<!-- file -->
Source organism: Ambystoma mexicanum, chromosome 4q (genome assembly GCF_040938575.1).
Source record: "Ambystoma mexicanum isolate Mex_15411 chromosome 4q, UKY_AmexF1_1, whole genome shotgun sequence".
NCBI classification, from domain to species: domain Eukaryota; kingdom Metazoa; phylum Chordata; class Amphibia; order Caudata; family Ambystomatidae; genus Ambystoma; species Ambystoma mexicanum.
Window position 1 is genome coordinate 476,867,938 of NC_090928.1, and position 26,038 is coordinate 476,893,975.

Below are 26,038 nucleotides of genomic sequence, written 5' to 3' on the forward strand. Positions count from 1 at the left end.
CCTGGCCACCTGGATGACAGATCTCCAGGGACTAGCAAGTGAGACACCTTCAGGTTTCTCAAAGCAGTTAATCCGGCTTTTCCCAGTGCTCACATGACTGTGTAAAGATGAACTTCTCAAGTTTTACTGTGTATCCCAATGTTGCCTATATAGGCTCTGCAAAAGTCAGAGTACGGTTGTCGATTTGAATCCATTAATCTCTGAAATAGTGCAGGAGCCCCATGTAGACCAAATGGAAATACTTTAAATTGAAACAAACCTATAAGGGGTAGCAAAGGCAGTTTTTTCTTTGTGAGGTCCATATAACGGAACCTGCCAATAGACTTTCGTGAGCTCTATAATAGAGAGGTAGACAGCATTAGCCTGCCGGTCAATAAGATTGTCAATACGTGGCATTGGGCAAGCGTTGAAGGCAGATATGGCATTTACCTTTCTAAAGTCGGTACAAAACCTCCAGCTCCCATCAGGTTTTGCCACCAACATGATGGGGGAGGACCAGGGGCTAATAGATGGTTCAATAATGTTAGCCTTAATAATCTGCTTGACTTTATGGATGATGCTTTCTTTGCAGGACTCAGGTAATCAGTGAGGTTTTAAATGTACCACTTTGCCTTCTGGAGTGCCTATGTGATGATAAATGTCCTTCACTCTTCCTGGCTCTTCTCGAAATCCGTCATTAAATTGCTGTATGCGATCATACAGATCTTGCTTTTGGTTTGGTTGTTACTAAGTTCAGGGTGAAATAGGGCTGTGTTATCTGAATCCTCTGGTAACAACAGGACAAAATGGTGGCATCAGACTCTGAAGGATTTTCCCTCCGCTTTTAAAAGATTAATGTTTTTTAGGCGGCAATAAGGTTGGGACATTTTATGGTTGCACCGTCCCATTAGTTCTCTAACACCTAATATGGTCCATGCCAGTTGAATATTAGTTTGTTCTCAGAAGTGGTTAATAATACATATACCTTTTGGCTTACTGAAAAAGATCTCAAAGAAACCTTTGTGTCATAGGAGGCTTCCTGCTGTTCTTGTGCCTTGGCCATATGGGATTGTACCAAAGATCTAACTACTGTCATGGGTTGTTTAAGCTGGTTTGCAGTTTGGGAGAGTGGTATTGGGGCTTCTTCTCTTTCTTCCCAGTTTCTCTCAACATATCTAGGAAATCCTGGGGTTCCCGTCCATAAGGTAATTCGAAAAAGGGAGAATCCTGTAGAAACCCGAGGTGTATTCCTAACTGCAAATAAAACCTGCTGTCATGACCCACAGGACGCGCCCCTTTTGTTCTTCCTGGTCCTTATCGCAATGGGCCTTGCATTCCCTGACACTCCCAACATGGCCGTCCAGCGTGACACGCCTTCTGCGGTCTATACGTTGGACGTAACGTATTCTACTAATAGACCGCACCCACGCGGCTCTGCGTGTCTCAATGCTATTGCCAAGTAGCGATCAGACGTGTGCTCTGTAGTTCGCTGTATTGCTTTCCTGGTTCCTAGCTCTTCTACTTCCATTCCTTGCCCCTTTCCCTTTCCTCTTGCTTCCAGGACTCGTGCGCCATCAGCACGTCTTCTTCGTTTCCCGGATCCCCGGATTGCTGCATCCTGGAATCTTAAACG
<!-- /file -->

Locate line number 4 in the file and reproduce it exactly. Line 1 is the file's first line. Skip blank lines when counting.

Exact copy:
Window position 1 is genome coordinate 476,867,938 of NC_090928.1, and position 26,038 is coordinate 476,893,975.